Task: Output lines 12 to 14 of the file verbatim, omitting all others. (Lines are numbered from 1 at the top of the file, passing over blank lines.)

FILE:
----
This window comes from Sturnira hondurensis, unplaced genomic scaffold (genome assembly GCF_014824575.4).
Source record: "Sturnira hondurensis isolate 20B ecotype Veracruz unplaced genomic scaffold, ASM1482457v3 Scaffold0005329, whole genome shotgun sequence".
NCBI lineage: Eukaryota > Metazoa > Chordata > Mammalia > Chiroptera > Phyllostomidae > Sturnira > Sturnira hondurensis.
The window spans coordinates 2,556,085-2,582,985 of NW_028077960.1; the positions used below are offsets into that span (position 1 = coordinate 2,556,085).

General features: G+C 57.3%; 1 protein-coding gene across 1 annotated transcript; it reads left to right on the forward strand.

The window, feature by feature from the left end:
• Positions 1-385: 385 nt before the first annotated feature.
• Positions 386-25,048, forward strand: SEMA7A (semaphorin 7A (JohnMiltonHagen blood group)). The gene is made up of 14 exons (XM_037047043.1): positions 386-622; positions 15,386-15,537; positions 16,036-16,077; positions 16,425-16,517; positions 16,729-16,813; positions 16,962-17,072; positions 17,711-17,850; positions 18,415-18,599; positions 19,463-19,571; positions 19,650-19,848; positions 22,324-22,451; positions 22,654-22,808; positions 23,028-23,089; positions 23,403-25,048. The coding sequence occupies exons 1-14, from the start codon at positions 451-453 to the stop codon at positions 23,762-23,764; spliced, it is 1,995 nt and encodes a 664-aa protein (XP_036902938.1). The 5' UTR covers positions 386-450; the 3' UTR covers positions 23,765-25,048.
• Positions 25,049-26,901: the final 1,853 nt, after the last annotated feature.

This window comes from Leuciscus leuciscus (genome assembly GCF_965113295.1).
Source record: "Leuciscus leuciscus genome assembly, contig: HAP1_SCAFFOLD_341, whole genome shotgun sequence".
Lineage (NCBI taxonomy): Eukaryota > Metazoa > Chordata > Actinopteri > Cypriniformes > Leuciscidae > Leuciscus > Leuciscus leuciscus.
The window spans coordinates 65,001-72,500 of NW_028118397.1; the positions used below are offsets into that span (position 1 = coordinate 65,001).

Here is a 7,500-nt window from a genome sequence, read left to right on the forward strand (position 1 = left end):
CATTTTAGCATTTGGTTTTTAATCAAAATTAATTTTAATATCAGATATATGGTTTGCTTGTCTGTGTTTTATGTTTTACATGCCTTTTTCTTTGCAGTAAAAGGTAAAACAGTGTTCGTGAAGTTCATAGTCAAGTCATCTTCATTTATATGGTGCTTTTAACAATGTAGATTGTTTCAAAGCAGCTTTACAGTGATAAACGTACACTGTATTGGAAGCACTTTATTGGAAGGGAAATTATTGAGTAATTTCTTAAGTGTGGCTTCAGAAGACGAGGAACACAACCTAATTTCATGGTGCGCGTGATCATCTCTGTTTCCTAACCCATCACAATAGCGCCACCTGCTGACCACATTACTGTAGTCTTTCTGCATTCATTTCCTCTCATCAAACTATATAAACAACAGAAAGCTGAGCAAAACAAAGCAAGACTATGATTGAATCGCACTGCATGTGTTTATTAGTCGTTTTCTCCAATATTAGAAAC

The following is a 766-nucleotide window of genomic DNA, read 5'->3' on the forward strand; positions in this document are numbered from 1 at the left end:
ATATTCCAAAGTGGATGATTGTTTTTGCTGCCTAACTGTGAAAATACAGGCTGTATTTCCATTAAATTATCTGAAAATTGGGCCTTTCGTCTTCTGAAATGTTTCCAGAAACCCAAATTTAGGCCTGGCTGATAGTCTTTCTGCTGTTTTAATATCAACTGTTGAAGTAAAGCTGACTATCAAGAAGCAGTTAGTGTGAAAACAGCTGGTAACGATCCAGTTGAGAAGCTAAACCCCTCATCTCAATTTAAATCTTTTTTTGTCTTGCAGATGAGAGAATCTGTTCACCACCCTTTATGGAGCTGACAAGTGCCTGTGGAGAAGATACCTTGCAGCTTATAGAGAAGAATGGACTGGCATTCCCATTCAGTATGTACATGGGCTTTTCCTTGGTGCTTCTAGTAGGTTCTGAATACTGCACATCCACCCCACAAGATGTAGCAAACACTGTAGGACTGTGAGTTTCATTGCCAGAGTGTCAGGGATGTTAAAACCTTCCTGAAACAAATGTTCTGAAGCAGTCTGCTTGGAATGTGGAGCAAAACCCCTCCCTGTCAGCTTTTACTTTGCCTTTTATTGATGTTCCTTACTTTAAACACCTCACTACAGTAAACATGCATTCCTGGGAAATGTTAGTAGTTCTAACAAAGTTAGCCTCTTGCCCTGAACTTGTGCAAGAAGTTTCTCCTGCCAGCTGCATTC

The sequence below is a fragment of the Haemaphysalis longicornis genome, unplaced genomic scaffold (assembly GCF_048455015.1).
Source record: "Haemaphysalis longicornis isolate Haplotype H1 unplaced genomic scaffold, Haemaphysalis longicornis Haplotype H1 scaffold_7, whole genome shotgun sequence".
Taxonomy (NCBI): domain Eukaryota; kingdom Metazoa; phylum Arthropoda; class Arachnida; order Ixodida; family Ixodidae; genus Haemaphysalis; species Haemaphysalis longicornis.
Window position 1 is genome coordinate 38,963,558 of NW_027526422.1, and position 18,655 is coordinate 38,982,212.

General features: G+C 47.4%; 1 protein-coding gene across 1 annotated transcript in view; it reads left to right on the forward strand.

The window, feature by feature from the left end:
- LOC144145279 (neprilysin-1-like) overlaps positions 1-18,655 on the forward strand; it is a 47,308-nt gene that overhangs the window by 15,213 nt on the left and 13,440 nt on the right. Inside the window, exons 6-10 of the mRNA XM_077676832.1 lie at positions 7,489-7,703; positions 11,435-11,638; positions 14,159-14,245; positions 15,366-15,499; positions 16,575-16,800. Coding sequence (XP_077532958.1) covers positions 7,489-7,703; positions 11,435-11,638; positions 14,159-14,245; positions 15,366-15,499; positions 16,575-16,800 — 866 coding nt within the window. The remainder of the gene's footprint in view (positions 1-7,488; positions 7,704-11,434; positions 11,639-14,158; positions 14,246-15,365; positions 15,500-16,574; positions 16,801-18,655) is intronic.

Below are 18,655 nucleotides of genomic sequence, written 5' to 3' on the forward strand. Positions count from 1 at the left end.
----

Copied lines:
Lineage (NCBI taxonomy): Eukaryota > Metazoa > Chordata > Actinopteri > Cypriniformes > Leuciscidae > Leuciscus > Leuciscus leuciscus.
The window spans coordinates 65,001-72,500 of NW_028118397.1; the positions used below are offsets into that span (position 1 = coordinate 65,001).

Here is a 7,500-nt window from a genome sequence, read left to right on the forward strand (position 1 = left end):